There are real cognitive constraints on how much new information students can remember and for how long. Covering a high volume of material at a break-neck pace stacks the deck against knowledge retention by producing learning conditions that favor forgetting.
If you’re devoting a disproportionate amount of your limited time to teaching, and you are at an institution where research productivity is the most important factor in tenure and promotion decisions, you’re basically working yourself out of a job. Can we all just agree that this is not the way to go?
In my first two years on the tenure track, I worked all of the time, but usually not on the right things.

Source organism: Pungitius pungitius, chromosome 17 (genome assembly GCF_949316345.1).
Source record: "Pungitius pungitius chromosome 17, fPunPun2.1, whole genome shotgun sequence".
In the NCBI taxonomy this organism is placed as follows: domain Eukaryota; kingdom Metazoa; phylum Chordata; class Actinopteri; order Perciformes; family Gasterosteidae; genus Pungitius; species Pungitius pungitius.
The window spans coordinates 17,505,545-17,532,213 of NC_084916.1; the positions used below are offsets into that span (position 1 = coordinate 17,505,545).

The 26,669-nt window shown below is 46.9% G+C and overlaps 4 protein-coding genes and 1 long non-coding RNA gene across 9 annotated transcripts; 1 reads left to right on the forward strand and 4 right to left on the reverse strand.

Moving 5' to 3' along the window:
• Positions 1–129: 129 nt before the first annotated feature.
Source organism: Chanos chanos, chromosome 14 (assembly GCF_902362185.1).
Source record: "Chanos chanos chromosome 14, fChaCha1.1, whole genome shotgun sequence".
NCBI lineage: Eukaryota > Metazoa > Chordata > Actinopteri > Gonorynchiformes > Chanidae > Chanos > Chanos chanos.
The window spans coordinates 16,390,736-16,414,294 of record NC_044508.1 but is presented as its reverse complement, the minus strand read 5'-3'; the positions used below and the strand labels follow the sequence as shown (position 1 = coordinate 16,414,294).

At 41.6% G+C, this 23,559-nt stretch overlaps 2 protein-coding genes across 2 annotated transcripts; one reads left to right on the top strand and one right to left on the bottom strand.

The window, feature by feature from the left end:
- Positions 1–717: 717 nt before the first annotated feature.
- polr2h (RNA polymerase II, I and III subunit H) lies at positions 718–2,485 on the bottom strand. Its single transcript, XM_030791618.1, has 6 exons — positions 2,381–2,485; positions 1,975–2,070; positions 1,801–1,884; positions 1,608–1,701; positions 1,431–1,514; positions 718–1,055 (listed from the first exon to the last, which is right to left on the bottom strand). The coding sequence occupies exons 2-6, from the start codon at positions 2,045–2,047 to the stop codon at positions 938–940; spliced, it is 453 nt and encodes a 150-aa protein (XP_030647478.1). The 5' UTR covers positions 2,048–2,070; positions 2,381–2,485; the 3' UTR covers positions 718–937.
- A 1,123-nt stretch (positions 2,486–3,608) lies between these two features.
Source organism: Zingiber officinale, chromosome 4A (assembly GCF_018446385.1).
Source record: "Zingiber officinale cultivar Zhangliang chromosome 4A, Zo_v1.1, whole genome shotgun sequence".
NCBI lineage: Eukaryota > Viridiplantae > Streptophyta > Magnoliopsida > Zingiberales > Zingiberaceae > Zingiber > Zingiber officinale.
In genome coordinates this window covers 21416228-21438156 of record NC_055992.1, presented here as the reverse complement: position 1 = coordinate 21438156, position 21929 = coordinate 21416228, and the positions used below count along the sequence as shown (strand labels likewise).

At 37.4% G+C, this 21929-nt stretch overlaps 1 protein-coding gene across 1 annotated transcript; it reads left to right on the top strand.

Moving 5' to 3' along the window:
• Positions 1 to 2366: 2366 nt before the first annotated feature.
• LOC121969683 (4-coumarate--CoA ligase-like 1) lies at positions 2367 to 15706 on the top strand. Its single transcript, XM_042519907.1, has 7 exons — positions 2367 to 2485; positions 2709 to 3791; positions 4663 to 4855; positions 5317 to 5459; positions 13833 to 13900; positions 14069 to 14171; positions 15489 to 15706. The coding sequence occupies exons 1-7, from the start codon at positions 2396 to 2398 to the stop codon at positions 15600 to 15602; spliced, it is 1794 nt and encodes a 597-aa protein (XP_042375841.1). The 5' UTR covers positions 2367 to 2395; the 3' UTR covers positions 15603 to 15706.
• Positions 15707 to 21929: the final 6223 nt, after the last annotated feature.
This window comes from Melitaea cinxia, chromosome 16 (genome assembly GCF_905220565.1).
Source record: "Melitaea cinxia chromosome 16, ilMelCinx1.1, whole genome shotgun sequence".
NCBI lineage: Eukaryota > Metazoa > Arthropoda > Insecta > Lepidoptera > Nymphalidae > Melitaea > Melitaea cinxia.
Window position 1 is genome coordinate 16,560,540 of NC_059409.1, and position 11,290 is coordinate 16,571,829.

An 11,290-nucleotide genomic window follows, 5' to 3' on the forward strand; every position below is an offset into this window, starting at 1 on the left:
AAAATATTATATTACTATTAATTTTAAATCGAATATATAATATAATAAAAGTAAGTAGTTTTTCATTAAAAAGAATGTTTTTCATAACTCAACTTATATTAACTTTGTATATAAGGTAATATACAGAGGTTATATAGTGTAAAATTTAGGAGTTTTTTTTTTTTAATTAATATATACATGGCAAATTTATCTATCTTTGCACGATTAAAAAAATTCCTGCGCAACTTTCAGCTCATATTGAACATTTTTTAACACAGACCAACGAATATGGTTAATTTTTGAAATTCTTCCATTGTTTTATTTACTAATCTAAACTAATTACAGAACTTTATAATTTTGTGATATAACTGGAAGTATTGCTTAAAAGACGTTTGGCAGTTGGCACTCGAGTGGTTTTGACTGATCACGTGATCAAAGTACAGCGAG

I spent way too much time on teaching, and sacrificed my evenings and weekends (and sleep) to research. I didn’t exercise, or pursue hobbies, or make friends, or eat well. I was stressed, and exhausted, and lonely. Plus, I developed a back problem from too many hours hunched over my laptop! Ouch!
I know now that it doesn’t have to be this way. You can earn tenure without working yourself into the ground. Instead of repeating my mistakes, I want to help you learn from them.